I stayed behind to take those few pictures at the clinic, but visiting the orphanage was mentioned by several team members as a highlight.
The Church Service
“This Is Amazing Grace” — Quinn reported this is a song the Mexican churches sing with gusto. So Mauri learned it, and then our team sang it together several times (most already knew it) at morning devotions. And then sure enough the Mexican congregation sang it (with gusto). We were prepared to stand up front and sing it for the congregation, inviting them to sing along in Spanish. And we all sang it with gusto. It was powerful, this dual-language thing. This is amazing grace, this is unfailing love, that you would take my place, that you bear my cross. Powerful. I wish you could all experience it.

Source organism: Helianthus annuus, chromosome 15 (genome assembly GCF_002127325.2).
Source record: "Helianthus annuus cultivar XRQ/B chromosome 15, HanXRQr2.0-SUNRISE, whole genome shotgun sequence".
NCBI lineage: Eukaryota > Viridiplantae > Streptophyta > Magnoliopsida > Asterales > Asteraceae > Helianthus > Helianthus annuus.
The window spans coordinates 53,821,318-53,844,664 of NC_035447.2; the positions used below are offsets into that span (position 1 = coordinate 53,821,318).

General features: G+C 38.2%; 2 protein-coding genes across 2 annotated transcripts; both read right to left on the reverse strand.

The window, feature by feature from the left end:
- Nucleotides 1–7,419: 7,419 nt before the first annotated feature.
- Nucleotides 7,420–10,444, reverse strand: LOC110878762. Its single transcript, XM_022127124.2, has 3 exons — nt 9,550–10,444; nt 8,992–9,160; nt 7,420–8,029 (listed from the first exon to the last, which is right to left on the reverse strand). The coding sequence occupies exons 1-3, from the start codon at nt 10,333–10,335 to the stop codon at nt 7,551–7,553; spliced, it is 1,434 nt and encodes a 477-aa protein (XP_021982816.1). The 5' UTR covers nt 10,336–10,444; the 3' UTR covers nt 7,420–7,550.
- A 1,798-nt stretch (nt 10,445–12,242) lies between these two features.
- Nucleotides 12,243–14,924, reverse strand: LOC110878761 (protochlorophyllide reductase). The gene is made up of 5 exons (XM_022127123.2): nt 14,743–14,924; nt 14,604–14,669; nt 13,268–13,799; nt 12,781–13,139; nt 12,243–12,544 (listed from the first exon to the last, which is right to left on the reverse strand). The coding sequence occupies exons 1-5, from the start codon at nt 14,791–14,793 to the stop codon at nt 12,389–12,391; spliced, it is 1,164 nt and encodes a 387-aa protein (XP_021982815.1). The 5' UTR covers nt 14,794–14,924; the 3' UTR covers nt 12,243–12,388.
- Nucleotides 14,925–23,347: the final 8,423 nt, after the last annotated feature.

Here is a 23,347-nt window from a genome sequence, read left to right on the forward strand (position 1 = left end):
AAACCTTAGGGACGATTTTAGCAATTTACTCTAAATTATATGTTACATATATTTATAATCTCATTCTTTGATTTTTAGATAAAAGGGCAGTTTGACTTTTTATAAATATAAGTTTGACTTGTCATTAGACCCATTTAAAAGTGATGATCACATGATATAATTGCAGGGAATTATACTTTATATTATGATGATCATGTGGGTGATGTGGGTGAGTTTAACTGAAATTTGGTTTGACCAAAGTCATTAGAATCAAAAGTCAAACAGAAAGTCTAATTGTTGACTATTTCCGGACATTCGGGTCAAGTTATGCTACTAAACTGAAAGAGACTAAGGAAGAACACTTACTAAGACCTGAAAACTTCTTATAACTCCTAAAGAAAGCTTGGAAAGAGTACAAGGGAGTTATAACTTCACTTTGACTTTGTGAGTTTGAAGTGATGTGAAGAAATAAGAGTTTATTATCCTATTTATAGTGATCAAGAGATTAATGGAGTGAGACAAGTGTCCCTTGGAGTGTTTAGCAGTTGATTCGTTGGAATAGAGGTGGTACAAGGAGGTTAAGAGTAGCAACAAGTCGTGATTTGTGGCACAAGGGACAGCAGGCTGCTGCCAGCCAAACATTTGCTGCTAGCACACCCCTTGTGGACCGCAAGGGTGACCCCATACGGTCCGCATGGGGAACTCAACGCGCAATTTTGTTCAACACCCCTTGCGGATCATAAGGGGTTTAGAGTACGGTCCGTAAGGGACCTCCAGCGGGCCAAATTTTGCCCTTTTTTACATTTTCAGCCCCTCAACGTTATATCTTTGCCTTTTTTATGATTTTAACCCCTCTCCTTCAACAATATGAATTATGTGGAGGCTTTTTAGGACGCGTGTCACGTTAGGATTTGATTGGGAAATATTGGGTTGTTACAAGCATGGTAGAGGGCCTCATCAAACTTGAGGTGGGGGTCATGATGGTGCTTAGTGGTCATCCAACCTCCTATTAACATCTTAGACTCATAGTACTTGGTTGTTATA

Quinn followed in English after Pastor Francisco’s wife read the Scripture in Spanish.
The O’Shea family sang “In Christ Alone” in both Spanish and English.
Then Mike, who also taught/teaches our grandkids Spanish at Gilbert Christian, preached in Spanish, with Jesús translating in English.
And after an offering and another sermon and other songs, they closed the service by singing “This Is Amazing Grace”! Again.
Time to Head Home
Third and final morning devotions together. It’s so good to sing as Mauri and John lead the rest of us in songs to our very souls, to each other, and to God.
Even Claudia, the head cook, joined in.
Some special goodbyes. Krista and our beloved Leo.
A quick shot through the van window once we hit the paved road.
The Macy family returns to the US.
John and Juan Carlos toss the frisbee while we wait for everyone to process through the border.
More goodbyes and “See you next year!”
Faith heads back to Arizona, much lighter going home. “She” will rest up in the Andersons side yard until next month when Quinn and Lea load her again, this time with furnishings and household/food items for a teamless build (the Mexican crew will do it all). Another family will have a home for the holidays.